static int spc_environ;
   
int spc_putenv(const char *name, const char *value) {
  int         del = 0, envc, i, mod = -1;
  char        *envptr, **new_environ;
  size_t      delsz = 0, envsz = 0, namelen, valuelen;
  extern char **environ;
   
  /* First compute the amount of memory required for the new environment */
  namelen  = strlen(name);
  valuelen = strlen(value);
  for (envc = 0;  environ[envc];  envc++) {
    if (!strncmp(environ[envc], name, namelen) && environ[envc][namelen] =  = '=') {
      if (mod =  = -1) mod = envc;
      else {
        del++;
        delsz += strlen(environ[envc]) + 1;
      }
    }
    envsz += strlen(environ[envc]) + 1;
  }
  if (mod =  = -1) {
    envc++;
    envsz += (namelen + valuelen + 1 + 1);
  }
  envc  -= del;   /* account for duplicate entries of the same name */
  envsz -= delsz;
   
  /* allocate memory for the new environment */
  envsz += (sizeof(char *) * (envc + 1));
  if (!(new_environ = (char **)malloc(envsz))) return 0;
  envptr = (char *)new_environ + (sizeof(char *) * (envc + 1));
   
  /* copy the old environment into the new environment, replacing the named
   * environment variable if it already exists; otherwise, add it at the end.
   */
  for (envc = i = 0;  environ[envc];  envc++) {
    if (del && !strncmp(environ[envc], name, namelen) &&
        environ[envc][namelen] =  = '=') continue;
    new_environ[i++] = envptr;
    if (envc != mod) {
      envsz = strlen(environ[envc]);
      memcpy(envptr, environ[envc], envsz + 1);
      envptr += (envsz + 1);
    } else {
      memcpy(envptr, name, namelen);
      memcpy(envptr + namelen + 1, value, valuelen);
      envptr[namelen] = '=';
      envptr[namelen + valuelen + 1] = 0;
      envptr += (namelen + valuelen + 1 + 1);
    }
  }
  if (mod =  = -1) {
    new_environ[i++] = envptr;
    memcpy(envptr, name, namelen);
    memcpy(envptr + namelen + 1, value, valuelen);
    envptr[namelen] = '=';
    envptr[namelen + valuelen + 1] = 0;
  }
  new_environ[i] = 0;
   
  /* possibly free the old environment, then replace it with the new one */
  if (spc_environ) free(environ);
  environ = new_environ;
  spc_environ = 1;
  return 1;
}
3.6.3.3 Deleting an environment variable

No method for deleting an environment variable is defined in any standard. Some implementations of putenv( ) will delete environment variables if the assigned value is a zero-length string. Other systems provide implementations of a function called unsetenv( ), but it is nonstandard and thus nonportable.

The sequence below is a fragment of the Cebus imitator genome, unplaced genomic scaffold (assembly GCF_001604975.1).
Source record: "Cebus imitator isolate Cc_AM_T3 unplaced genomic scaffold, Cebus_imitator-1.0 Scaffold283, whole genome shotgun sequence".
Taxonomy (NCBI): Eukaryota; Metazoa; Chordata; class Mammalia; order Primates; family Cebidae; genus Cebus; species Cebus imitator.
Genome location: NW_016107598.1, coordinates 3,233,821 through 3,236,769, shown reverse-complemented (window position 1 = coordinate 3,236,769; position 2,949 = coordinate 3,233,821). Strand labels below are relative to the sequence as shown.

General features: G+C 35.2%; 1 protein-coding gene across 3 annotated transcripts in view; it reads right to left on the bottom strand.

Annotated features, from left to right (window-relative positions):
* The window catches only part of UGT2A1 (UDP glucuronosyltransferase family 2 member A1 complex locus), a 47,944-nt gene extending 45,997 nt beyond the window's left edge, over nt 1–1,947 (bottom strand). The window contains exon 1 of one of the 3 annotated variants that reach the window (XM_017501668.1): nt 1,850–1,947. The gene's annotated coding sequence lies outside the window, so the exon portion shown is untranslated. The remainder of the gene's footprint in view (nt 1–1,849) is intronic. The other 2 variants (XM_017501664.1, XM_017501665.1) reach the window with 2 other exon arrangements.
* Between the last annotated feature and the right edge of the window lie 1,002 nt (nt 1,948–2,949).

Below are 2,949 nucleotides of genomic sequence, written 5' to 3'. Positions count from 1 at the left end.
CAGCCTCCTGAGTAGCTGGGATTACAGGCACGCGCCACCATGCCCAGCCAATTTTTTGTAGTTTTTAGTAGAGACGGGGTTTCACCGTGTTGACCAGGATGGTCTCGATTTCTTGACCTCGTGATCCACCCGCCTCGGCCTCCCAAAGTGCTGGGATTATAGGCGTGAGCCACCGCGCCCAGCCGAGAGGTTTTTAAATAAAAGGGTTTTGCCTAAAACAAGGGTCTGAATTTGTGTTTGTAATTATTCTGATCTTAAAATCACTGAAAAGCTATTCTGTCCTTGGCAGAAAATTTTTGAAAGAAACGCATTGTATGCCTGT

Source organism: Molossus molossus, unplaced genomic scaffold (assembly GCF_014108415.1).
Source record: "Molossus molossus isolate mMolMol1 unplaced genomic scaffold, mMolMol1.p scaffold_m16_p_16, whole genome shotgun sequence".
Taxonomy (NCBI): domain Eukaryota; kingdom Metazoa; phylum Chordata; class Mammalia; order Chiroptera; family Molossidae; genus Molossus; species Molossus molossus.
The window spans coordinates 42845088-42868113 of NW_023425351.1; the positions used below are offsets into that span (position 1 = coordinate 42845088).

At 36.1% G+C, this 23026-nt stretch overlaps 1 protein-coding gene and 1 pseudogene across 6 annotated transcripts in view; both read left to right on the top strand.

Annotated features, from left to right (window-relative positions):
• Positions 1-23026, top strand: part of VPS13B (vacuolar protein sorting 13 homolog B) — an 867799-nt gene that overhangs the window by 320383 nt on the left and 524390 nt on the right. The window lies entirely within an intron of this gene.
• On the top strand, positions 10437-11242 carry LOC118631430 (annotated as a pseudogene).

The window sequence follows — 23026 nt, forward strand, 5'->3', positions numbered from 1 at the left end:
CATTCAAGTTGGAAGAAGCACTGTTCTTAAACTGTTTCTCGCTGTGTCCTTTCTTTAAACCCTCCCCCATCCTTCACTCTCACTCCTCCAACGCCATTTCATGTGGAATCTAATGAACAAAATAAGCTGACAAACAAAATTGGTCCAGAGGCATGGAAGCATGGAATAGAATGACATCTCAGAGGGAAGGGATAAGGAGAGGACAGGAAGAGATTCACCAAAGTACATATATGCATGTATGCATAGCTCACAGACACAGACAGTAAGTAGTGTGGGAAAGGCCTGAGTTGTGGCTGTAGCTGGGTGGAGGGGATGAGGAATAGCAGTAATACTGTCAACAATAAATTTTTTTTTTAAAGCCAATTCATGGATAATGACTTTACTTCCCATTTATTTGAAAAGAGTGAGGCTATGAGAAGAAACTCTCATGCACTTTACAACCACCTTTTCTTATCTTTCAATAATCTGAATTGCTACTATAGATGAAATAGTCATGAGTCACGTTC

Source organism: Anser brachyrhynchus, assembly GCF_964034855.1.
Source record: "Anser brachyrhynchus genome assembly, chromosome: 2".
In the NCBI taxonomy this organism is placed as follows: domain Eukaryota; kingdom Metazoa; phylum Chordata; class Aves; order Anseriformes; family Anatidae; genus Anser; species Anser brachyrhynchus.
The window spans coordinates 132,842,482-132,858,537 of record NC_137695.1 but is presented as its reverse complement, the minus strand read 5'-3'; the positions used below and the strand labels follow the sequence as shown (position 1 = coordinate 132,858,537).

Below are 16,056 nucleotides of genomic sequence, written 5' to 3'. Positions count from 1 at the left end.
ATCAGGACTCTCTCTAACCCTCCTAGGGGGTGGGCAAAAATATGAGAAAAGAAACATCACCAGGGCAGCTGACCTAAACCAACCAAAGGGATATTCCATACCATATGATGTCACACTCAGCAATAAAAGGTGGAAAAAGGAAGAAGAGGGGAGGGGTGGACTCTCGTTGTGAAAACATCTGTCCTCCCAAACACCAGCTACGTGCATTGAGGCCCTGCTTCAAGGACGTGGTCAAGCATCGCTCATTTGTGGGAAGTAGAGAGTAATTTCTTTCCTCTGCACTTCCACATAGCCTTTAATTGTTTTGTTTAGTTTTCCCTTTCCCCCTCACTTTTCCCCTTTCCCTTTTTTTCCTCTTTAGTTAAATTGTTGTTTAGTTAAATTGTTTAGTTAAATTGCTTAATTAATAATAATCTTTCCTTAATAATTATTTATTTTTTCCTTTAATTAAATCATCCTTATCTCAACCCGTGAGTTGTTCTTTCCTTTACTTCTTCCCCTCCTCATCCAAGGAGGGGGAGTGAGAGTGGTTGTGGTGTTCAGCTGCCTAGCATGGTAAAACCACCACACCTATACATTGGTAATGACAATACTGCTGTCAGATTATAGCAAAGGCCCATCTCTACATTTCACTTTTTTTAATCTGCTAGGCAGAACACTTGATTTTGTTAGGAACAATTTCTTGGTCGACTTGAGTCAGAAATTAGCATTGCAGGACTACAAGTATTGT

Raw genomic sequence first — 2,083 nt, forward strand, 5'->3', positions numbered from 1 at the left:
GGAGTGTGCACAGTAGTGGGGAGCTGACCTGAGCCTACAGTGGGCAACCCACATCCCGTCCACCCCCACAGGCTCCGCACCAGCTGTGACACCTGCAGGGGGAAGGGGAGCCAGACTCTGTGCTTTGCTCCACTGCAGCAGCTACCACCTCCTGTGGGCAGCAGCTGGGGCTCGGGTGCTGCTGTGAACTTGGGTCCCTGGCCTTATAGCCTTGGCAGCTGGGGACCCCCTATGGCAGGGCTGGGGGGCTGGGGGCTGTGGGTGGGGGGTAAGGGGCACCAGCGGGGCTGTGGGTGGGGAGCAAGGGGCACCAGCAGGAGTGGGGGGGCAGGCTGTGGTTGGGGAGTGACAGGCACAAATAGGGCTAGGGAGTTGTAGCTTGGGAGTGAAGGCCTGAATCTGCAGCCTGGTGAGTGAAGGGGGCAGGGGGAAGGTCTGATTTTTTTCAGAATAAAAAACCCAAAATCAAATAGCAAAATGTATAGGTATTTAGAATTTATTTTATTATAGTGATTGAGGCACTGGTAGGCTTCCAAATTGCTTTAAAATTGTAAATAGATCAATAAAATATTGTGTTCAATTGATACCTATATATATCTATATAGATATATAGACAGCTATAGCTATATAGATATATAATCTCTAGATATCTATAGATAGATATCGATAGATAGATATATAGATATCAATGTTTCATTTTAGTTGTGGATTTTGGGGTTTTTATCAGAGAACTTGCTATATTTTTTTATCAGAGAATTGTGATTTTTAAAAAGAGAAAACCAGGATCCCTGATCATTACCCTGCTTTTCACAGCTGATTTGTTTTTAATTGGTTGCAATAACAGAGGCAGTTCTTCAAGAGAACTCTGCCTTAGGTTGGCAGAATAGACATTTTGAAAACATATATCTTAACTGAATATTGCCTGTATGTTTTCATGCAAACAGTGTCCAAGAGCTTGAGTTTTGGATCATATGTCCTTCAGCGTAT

None of these methods of deleting environment variables take into account the possibility that multiple occurrences of the same environment variable may exist in the environment. Usually, only the first occurrence will be deleted, rather than all of them. The result is that the environment variable won't actually be deleted because getenv( ) will return the next occurrence of the environment variable.

Especially if you use the code from Recipe 1.1 to sanitize the environment, or if you use the code from the previous subsection, you should use spc_delenv( ) to delete an environment variable. The following code for spc_delenv( ) depends on the static variable spc_environ declared at global scope in the spc_putenv( ) code from the previous subsection; the two functions should share the same instance of that variable.

Note that the following code is not thread-safe. You need to explicitly avoid the possibility of manipulating the environment from two separate threads at the same time.

#include <stdlib.h>
#include <string.h>
   
int spc_delenv(const char *name) {
  int         del = 0, envc, i, idx = -1;
  size_t      delsz = 0, envsz = 0, namelen;
  char        *envptr, **new_environ;
  extern int spc_environ;
  extern char **environ;
   
  /* first compute the size of the new environment */
  namelen = strlen(name);
  for (envc = 0;  environ[envc];  envc++) {
    if (!strncmp(environ[envc], name, namelen) && environ[envc][namelen] =  = '=') {
      if (idx =  = -1) idx = envc;
      else {
        del++;
        delsz += strlen(environ[envc]) + 1;
      }
    }
    envsz += strlen(environ[envc]) + 1;
  }
  if (idx =  = -1) return 1;
  envc  -= del;   /* account for duplicate entries of the same name */
  envsz -= delsz;
   
  /* allocate memory for the new environment */
  envsz += (sizeof(char *) * (envc + 1));
  if (!(new_environ = (char **)malloc(envsz))) return 0;
  envptr = (char *)new_environ + (sizeof(char *) * (envc + 1));
   
  /* copy the old environment into the new environment, ignoring any
   * occurrences of the environment variable that we want to delete.
   */
  for (envc = i = 0;  environ[envc];  envc++) {
    if (envc =  = idx || (del && !strncmp(environ[envc], name, namelen) &&
        environ[envc][namelen] =  = '=')) continue;
    new_environ[i++] = envptr;
    envsz = strlen(environ[envc]);
    memcpy(envptr, environ[envc], envsz + 1);
    envptr += (envsz + 1);
  }
   
  /* possibly free the old environment, then replace it with the new one */
  if (spc_environ) free(environ);
  environ = new_environ;
  spc_environ = 1;
  return 1;
}

3.6.4 See Also

Recipe 1.1